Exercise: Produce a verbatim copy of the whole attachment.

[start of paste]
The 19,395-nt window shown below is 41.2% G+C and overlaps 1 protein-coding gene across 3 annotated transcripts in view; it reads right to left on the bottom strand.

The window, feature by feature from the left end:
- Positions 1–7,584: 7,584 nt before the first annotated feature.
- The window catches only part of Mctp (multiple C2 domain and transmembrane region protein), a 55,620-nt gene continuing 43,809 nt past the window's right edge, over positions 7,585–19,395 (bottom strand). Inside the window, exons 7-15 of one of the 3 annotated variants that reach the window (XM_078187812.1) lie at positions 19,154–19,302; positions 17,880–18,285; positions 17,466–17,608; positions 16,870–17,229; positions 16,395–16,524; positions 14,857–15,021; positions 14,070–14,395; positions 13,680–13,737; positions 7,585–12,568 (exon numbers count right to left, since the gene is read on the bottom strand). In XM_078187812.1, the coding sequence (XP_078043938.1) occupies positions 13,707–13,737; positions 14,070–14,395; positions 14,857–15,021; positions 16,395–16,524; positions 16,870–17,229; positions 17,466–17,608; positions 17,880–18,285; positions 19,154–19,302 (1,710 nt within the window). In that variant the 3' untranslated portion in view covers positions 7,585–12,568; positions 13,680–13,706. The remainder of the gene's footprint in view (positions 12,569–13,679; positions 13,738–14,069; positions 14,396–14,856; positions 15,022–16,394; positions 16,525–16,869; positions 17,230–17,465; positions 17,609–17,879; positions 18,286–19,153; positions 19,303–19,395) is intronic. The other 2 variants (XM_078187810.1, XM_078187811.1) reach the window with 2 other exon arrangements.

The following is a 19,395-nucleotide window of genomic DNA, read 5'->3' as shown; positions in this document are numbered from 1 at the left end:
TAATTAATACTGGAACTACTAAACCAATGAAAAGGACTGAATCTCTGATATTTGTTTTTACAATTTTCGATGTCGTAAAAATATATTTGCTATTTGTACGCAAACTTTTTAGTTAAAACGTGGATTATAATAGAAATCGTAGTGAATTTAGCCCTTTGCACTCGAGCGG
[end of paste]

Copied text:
The 19,395-nt window shown below is 41.2% G+C and overlaps 1 protein-coding gene across 3 annotated transcripts in view; it reads right to left on the bottom strand.

The window, feature by feature from the left end:
- Positions 1–7,584: 7,584 nt before the first annotated feature.
- The window catches only part of Mctp (multiple C2 domain and transmembrane region protein), a 55,620-nt gene continuing 43,809 nt past the window's right edge, over positions 7,585–19,395 (bottom strand). Inside the window, exons 7-15 of one of the 3 annotated variants that reach the window (XM_078187812.1) lie at positions 19,154–19,302; positions 17,880–18,285; positions 17,466–17,608; positions 16,870–17,229; positions 16,395–16,524; positions 14,857–15,021; positions 14,070–14,395; positions 13,680–13,737; positions 7,585–12,568 (exon numbers count right to left, since the gene is read on the bottom strand). In XM_078187812.1, the coding sequence (XP_078043938.1) occupies positions 13,707–13,737; positions 14,070–14,395; positions 14,857–15,021; positions 16,395–16,524; positions 16,870–17,229; positions 17,466–17,608; positions 17,880–18,285; positions 19,154–19,302 (1,710 nt within the window). In that variant the 3' untranslated portion in view covers positions 7,585–12,568; positions 13,680–13,706. The remainder of the gene's footprint in view (positions 12,569–13,679; positions 13,738–14,069; positions 14,396–14,856; positions 15,022–16,394; positions 16,525–16,869; positions 17,230–17,465; positions 17,609–17,879; positions 18,286–19,153; positions 19,303–19,395) is intronic. The other 2 variants (XM_078187810.1, XM_078187811.1) reach the window with 2 other exon arrangements.

The following is a 19,395-nucleotide window of genomic DNA, read 5'->3' as shown; positions in this document are numbered from 1 at the left end:
TAATTAATACTGGAACTACTAAACCAATGAAAAGGACTGAATCTCTGATATTTGTTTTTACAATTTTCGATGTCGTAAAAATATATTTGCTATTTGTACGCAAACTTTTTAGTTAAAACGTGGATTATAATAGAAATCGTAGTGAATTTAGCCCTTTGCACTCGAGCGG